Global business survey finds ‘little consistency’ in how sustainability leadership roles are organised

Among 300 firms, there are 44 different job titles for the same sustainability head function. According to the study by Dow Jones, the corporate world’s approach to sustainability is muddled and clear reporting lines are lacking.

Corporate boardroom
According to Dow Jones' report, the CEO runs the sustainability function in 19 per cent of private companies, but only in 3 per cent of larger companies. In larger firms, the sustainability function is most likely to be run by the vice president of sustainability (21 per cent), director of sustainability (13 per cent) or head of ESG (12 per cent). Image: Benjamin Child/

A study of businesses has found that although environmental, social and governance (ESG) issues have shot up the corporate agenda in recent years, companies have taken a muddled approach to organising their sustainability function.

The global survey of 300 companies, conducted by WSJ Pro, a premium content subscription service run by publisher Dow Jones, assessed the readiness of corporations to tackle sustainability issues. Across 300 firms globally, it identified as many as 44 different job titles for the same executive role in charge of the companies’ sustainability function.

The study found that large, publicly-listed companies are more likely to have dedicated professionals leading and working on sustainability, and are four times more likely than smaller firms to have grown sustainability headcount over the past year.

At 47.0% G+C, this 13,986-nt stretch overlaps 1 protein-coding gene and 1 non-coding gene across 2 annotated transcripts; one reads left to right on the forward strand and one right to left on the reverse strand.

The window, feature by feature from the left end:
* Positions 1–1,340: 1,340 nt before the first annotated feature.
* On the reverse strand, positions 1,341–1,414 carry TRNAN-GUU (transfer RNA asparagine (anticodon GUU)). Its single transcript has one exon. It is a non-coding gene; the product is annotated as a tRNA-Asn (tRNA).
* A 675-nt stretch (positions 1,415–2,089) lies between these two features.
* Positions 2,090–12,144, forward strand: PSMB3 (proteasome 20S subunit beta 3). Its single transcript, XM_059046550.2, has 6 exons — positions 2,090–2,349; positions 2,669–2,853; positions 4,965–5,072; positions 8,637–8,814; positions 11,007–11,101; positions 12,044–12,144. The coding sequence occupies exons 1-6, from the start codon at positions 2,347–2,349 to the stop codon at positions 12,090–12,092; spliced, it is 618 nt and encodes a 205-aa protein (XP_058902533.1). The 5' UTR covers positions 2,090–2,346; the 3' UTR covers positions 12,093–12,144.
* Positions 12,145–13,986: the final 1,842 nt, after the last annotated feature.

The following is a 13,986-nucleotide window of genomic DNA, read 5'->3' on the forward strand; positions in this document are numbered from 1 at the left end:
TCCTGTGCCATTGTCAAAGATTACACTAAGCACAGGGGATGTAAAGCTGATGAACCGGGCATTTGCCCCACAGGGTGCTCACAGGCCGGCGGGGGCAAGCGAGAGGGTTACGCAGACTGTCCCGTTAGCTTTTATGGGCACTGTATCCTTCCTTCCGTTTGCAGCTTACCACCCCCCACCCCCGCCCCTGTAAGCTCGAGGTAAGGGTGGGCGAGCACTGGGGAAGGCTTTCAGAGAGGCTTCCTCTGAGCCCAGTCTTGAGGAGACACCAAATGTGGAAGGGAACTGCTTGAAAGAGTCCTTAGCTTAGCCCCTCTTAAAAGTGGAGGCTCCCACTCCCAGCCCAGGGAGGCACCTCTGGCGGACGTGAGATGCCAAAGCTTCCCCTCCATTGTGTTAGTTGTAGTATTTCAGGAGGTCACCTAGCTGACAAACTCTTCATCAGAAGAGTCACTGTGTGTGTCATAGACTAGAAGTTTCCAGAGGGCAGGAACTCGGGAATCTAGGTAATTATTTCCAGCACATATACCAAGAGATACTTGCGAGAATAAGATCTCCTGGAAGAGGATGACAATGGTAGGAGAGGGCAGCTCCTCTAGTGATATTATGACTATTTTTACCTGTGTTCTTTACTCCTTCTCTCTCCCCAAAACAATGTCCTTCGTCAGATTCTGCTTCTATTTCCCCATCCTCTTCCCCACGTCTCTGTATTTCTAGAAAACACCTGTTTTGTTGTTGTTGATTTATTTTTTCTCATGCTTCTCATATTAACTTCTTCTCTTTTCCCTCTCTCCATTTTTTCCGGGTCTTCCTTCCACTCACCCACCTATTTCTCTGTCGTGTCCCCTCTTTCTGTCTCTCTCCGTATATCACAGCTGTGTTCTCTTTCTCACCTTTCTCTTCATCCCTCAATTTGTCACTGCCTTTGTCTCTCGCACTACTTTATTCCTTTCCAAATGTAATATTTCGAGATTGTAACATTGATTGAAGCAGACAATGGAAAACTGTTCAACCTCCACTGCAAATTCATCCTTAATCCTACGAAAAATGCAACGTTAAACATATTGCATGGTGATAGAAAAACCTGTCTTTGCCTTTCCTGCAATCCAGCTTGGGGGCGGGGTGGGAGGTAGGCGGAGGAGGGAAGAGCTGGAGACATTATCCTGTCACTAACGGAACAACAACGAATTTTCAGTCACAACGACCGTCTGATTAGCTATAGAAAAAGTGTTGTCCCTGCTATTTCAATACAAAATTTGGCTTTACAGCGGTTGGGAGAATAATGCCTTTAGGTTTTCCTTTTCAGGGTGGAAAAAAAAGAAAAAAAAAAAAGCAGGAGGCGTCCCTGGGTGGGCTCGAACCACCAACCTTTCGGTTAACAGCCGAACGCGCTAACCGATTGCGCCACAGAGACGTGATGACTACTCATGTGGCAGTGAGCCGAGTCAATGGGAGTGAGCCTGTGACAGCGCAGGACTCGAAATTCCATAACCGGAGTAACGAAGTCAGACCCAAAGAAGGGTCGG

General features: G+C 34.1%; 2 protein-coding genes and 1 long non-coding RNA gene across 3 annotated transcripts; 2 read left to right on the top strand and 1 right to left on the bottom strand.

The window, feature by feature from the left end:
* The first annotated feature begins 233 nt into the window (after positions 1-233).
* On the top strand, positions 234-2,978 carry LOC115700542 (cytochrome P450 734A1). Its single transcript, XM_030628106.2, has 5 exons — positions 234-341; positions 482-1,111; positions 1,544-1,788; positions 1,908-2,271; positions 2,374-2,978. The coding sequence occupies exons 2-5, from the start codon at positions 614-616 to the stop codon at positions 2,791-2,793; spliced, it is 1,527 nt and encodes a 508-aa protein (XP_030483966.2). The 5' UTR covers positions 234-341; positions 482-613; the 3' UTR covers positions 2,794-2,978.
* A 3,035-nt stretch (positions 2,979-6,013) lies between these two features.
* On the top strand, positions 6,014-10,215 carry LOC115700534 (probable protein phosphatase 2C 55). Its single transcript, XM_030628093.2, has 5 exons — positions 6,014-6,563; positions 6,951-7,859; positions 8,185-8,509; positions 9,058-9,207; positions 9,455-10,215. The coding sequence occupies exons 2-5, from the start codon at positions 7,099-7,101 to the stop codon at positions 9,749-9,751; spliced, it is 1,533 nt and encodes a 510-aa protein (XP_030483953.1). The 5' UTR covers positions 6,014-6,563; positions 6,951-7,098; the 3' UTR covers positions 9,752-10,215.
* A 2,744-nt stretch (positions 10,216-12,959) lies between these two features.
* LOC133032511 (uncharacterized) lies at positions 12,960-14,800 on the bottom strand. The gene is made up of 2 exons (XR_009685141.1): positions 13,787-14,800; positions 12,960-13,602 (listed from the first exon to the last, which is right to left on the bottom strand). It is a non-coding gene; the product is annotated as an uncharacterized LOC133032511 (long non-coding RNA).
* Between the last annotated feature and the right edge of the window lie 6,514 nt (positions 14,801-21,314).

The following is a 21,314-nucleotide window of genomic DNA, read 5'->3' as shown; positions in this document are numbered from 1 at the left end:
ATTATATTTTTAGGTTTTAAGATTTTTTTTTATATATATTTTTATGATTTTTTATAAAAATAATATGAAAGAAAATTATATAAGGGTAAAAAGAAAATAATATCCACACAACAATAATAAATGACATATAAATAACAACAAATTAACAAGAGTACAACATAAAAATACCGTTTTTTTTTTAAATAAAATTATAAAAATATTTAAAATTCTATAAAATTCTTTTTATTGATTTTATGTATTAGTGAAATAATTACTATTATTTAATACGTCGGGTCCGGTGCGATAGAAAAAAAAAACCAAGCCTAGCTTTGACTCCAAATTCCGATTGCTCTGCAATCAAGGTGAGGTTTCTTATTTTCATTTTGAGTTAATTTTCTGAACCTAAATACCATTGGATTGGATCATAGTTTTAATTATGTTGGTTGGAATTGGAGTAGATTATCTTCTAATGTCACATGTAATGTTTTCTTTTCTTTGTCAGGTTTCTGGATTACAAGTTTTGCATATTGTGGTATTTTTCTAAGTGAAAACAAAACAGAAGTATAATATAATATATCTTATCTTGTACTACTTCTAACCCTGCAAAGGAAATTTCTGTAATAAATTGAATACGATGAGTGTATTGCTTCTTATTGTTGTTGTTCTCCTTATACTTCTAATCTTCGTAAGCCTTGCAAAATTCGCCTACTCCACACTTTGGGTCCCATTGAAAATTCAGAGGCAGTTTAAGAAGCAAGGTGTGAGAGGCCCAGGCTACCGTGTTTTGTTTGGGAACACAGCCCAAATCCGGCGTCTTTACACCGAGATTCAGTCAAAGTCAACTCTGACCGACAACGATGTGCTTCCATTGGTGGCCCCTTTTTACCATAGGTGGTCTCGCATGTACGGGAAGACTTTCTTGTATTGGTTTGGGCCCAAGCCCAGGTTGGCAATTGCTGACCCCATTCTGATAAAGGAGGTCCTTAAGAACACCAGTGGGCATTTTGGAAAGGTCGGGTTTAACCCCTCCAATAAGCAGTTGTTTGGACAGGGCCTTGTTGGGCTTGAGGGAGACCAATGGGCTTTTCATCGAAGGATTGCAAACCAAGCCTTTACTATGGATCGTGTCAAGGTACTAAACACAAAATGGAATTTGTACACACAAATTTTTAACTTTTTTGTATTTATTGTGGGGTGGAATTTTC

Smaller businesses with less than $10 million in annual revenue tend to rely on the chief executive for sustainability-related duties, and it leads to sustainability only getting “a fraction of the leader’s attention”, said the report’s authors. Sustainability is unlikely then to be a priority for the firm, they concluded. 

Who's in charge of sustainability in your company?

Who’s in charge of sustainability in your company? Job titles in big (more than US$1 billion in revenue) and small companies (less than US$10 million) compared. Source: WSJ Pro Sustainable Business Survey

Several firms, particularly smaller businesses, have no individual running sustainability, rather it is owned by a group of executives, the human resources function, or by a steering committee.

According to the report, the chief executive runs the sustainability function in 19 per cent of private companies, but only in 3 per cent of larger companies. In these larger companies, leadership titles are fractured and responsibility for the sustainability function tends to fall on the vice president of sustainability (21 per cent), director of sustainability (13 per cent) or head of ESG (12 per cent).

The report found that appointing chief sustainability officers (CSOs) is still uncommon for companies. Only 7 per cent of firms have their sustainability function led by a CSO, with higher representation among larger firms (12 per cent) and publicly-owned companies (13 per cent).